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Prague relies on private real estate investors

Laura von Puttkamer

Prague relies on private real estate investors for urban development: In the future, the Prague magistrate wants to involve more large private investors in infrastructure projects. A special fund is to make this possible.

Prague implements a new urban development financing model. (Photo: Dmitry A. Mottl, Wikimedia Commons)




In the future, the Prague magistrate wants to involve more large private investors in infrastructure projects. A special fund is to make this possible. Read all about it here.

A new real estate investment strategy in Prague

The Czech capital, Prague, is experimenting with a new real estate investment strategy. The city’s magistrate recently announced a special fund that will enable private investors to co-finance real estate and infrastructure projects. A similar model has been successful in the Czech city of Brno.

Future construction in Prague should be backed increasingly by large private investors. In return for this opportunity, investors will pay into a new fund that Prague will use for public infrastructure projects. Prague’s city parliament decided on this real estate strategy in the end of January.

Improved funding for public projects

Officials explained that Prague does not have the funds for all its public projects in the mid- to long term. Therefore, the new real estate investment fund will create an additional revenue stream to counteract this expected scarcity. The yields from private investors who pay into the fund will cover public projects such as new schools or infrastructure.

In the future, Prague’s real estate investors will have the option for a special contract with the city. They will know from the beginning which projects they support with their payment into the urban development fund.

Petr Hlaváček, architect and deputy mayor in Prague, speaks in favor of the financing model. (Photo: Magistrát hlavního města Prahy, Wikimedia Commons)

Prague’s deputy mayor, Petr Hlaváček, explained that this funding model will be beneficial for the city’s housing shortage, among other things. Parks, schools, and the tram network will also benefit. Another idea is to construct new city districts that will provide the necessary housing.

Prague has been struggling with a housing crisis for several years. The city’s population of 1.3 million people is growing steadily due to both natural growth and immigration from within and outside the Czech Republic. The country’s economy and Prague’s economy in particular is growing quickly – if not booming yet, according to property experts from Savills.

Two fee models for real estate investment in Prague

The city’s magistrate has decided on two fee models for the new real estate investment strategy. Private investors will pay a basic fee of 700 Czech crowns (about 29 Euros) per square metre of each new building. When investors apply for a change in the land use plan to enlarge their projects, they will have to pay 2,300 crowns (about 95 Euros) per square metre.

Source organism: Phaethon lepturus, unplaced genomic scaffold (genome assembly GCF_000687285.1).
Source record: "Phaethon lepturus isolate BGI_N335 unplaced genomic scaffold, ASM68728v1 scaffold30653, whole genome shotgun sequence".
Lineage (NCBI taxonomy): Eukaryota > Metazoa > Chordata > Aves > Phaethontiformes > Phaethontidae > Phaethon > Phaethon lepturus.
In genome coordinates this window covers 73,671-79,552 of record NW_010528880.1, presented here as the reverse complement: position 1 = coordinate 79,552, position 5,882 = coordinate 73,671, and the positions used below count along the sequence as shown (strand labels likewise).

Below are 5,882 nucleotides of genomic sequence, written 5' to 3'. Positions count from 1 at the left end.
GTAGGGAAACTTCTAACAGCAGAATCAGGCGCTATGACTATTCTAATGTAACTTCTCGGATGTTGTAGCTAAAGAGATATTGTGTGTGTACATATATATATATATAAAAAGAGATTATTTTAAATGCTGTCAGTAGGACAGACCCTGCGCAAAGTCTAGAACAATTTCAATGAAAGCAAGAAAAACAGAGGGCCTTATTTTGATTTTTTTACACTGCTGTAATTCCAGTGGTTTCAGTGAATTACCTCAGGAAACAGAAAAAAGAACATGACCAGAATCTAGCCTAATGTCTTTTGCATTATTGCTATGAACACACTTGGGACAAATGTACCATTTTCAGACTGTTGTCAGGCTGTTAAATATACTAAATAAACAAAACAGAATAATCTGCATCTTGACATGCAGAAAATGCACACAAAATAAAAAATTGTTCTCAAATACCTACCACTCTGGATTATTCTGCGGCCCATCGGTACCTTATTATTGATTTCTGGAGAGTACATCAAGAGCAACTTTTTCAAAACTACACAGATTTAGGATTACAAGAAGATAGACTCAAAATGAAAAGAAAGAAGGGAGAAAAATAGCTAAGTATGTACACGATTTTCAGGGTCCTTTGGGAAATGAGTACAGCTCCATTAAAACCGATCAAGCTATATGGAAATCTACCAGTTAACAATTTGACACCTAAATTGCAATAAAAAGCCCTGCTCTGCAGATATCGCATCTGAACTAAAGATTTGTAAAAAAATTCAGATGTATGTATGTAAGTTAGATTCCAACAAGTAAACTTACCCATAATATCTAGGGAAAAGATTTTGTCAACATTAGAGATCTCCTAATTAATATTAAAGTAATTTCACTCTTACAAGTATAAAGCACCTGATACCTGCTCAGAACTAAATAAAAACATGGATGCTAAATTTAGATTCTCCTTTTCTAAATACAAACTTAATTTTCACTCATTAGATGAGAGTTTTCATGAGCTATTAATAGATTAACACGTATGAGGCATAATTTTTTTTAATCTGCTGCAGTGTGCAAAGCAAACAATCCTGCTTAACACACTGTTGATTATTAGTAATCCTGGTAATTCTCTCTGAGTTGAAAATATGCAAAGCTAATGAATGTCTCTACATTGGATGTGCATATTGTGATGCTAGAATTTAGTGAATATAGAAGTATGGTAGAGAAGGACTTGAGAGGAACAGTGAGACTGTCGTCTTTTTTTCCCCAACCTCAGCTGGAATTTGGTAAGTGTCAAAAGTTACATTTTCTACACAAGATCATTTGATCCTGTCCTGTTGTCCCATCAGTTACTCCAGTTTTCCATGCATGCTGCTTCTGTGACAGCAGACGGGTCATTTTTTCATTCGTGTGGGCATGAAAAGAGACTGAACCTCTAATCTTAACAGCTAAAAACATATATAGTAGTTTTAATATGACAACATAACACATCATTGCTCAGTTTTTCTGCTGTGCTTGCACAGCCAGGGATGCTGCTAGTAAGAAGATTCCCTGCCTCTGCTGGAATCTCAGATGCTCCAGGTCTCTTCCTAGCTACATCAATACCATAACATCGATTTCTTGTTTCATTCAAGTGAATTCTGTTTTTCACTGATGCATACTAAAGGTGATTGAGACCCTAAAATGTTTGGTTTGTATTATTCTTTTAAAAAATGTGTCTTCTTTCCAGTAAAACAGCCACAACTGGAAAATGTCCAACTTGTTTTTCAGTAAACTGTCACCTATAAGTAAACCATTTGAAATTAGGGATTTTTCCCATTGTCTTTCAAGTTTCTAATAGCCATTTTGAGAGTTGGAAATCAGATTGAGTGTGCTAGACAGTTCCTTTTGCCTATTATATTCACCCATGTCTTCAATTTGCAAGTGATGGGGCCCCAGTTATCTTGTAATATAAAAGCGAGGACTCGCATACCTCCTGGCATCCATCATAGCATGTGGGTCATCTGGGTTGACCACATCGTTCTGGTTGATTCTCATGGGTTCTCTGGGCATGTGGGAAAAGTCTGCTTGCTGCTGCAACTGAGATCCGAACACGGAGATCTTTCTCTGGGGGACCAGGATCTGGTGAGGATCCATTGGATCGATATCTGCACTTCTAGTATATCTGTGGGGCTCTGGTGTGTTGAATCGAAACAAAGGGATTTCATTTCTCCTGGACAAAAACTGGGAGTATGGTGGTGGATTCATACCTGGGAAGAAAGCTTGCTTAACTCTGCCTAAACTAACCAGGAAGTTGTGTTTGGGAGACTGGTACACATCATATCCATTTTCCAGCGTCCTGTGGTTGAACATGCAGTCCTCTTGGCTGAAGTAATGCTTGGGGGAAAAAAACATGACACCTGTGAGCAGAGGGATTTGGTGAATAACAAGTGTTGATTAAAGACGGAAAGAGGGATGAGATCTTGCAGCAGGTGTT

Importantly, the real estate fund in Prague will remain a voluntary option for developers. Local government officials are optimistic that there will be enough supporters since construction is a popular investment area in the Czech city. Work on public projects, such as the transformation of the disused goods station Žižkov into a new district with houses and workplaces for tens of thousands of inhabitants, is attractive for investors.

The new fund could contribute around 1.5 billion crowns (62 million Euros) to this project. According to Hlaváček, the first contracts for this real estate investment opportunity could be closed in 2022. “These contracts will be a base for further negotiations. They already are an important tool of urban development”, he explained.

Private investment as an urban planning tool

The Czech city Brno has already implemented a version of the real estate investment strategy that Prague is now establishing. In Brno, 150 million crowns (6.2 million Euros) have been raised in 2021 via the fund. The magistrate has closed 14 contracts with investors agreeing to pay a fee of 800 crowns (33 Euros) per square metre into the fund.

Brno’s mayor Markéta Vaňková explained: “We want to create not only new buildings, but to also invite developers to cooperate with the city in investing in public infrastructure. Sidewalks, streets, parking spaces, parks and green spaces, but also kindergartens are relevant for this kind of investment.”

The methodology for this real estate investment strategy has been developed by Brno’s association of architects and builders. Its head, Market Vinter, agrees that a fund such as Prague’s real estate investment fund is a step in the right direction. Moreover, this strategy makes conditions clearer for developers as well. Ultimately, it is hoped to benefit the whole city.

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